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Is it possible to create a class with an immutable reference to a partner object, or does it have to be a var that I assign after creation?


class PairedObject (p: PairedObject, id: String) {
  val partner: PairedObject = p  // but I need ref to this object to create p!

or similarly how could I instantiate the following pair?

class Chicken (e: Egg) { 
  val offspring = e

class Egg (c: Chicken) {
  val mother = c
share|improve this question
up vote 25 down vote accepted

Here is a complete solution to the Chicken/Egg problem:

class Chicken (e: =>Egg) { 
  lazy val offspring = e 

class Egg (c: =>Chicken) {
  lazy val mother = c

lazy val chicken: Chicken = new Chicken(egg)
lazy val egg: Egg         = new Egg(chicken)

Note that you have to provide explicit types to the chicken and egg variables.

And for PairedObject:

class PairedObject (p: => PairedObject, val id: String) {
  lazy val partner: PairedObject = p

lazy val p1: PairedObject = new PairedObject(p2, "P1")
lazy val p2: PairedObject = new PairedObject(p1, "P2")
share|improve this answer
Ingenious! Tested... works – Luigi Plinge Sep 22 '11 at 0:34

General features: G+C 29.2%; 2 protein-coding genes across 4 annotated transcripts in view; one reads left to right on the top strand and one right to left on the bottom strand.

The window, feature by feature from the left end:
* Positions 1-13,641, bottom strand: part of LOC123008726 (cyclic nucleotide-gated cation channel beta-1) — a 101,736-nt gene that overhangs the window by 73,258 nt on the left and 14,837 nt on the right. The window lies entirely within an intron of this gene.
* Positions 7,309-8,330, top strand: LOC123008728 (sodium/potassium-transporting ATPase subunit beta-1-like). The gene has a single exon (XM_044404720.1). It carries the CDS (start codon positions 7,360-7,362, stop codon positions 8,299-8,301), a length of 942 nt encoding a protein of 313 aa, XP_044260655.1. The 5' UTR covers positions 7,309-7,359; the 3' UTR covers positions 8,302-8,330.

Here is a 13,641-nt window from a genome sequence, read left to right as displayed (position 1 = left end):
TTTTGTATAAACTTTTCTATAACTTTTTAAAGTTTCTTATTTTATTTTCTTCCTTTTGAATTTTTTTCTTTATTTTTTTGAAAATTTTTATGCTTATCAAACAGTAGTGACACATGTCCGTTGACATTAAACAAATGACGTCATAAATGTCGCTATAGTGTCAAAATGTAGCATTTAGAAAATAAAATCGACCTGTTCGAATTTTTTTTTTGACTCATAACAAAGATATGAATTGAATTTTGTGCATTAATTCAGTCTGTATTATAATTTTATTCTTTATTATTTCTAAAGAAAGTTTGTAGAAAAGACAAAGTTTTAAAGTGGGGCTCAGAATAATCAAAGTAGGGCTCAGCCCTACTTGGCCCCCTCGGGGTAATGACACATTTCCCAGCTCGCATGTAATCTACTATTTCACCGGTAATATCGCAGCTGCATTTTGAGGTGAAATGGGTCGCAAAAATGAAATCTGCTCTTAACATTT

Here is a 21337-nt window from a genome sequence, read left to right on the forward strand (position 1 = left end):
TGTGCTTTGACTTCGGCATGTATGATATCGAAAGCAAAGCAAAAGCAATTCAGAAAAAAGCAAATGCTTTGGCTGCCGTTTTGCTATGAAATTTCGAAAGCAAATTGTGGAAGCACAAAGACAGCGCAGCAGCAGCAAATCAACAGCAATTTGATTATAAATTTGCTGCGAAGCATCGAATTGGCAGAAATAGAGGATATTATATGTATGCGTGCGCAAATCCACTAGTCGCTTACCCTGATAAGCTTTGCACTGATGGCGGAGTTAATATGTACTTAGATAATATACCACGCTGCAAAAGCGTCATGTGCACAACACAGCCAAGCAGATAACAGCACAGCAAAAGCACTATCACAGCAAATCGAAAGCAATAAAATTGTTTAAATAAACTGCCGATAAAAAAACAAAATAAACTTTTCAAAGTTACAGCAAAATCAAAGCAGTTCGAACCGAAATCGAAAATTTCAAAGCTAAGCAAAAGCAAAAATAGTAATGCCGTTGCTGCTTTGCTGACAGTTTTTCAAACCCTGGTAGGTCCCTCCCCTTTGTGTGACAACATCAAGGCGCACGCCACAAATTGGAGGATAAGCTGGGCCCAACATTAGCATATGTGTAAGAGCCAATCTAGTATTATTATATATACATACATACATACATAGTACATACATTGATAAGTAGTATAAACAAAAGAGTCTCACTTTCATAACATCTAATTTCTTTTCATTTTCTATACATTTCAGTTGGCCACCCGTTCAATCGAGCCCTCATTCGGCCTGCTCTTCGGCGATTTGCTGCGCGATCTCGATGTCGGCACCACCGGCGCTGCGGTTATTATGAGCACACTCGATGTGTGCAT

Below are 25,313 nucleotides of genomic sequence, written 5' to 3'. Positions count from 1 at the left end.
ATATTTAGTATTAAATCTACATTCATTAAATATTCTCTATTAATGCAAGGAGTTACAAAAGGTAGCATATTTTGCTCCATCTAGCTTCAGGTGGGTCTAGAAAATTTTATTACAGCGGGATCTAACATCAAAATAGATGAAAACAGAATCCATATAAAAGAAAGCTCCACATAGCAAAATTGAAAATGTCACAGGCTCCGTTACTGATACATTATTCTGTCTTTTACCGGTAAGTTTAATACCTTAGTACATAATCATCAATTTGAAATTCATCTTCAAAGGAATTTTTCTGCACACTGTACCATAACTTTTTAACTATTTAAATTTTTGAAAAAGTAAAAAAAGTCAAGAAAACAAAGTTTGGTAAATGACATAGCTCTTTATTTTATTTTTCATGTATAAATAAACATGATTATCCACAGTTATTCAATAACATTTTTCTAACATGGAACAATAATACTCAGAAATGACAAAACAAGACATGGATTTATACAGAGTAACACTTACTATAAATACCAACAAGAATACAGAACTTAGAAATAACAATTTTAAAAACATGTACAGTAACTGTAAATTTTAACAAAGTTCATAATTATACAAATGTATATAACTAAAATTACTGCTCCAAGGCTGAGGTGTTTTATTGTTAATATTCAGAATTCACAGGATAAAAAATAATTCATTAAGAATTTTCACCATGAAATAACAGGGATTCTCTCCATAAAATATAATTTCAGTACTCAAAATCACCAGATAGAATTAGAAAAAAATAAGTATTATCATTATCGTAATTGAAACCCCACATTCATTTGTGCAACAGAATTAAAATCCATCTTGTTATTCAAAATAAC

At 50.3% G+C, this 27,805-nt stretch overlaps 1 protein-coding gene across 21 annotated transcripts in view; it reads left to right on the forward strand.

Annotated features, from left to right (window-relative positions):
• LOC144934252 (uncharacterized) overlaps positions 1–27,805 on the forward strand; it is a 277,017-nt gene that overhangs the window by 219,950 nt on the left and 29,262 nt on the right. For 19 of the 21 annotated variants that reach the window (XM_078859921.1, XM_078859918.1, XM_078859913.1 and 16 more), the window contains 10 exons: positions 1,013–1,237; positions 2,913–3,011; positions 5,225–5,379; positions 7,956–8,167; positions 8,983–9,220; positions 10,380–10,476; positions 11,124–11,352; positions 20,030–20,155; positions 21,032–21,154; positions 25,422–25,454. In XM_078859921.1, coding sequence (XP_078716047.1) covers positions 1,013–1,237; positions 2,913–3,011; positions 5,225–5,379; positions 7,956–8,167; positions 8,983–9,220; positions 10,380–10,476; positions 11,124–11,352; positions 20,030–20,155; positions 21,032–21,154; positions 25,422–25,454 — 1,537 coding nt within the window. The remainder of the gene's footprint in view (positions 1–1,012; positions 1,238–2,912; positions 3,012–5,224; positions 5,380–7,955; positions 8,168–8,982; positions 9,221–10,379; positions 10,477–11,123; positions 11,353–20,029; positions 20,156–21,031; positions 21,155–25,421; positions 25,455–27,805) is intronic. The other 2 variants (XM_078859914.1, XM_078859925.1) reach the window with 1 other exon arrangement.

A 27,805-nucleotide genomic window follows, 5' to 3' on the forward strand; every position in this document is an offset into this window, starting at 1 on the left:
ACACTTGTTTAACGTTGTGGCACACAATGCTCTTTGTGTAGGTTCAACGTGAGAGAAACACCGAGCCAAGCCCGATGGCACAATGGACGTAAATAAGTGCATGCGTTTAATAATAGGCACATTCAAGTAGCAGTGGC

I added solution for PairedObject as well. Also I found that vals for chicken and egg don't need to be lazy. Strictly you don't need to include types for both, as one can be inferred. – Luigi Plinge Sep 22 '11 at 0:56
This solution will work if entered at the top level of a class or object definition, but one gets an illegal forward reference error if chicken and egg are local variables (say, inside a function). A solution that works in any scope is: lazy val (egg: Egg, chicken: Chicken) = ..., which can be self-referential. – Kipton Barros Sep 22 '11 at 2:54
@KiptonBarros -- I think you should write up your comment as an answer, because, sorry Eric, as ingenious as the response was, it was woefully incomplete without KB's improvement. See here for more. – Malvolio Sep 22 '11 at 5:49
@Malvolio that was my fault: I tested this in 2.9 in an App object which explains why lazy was not required. More generally it will be within a function where it is, as @Kipton points out. I've editied it back to Eric's original. – Luigi Plinge Sep 22 '11 at 7:57

If your problem is circular references, you could use the solution posted in this SO question:

scala: circular reference while creating object?

This solves the chicken/egg problem.

share|improve this answer
Works well if I just have a couple of case objects: just make the val lazy. – Luigi Plinge Sep 22 '11 at 0:42

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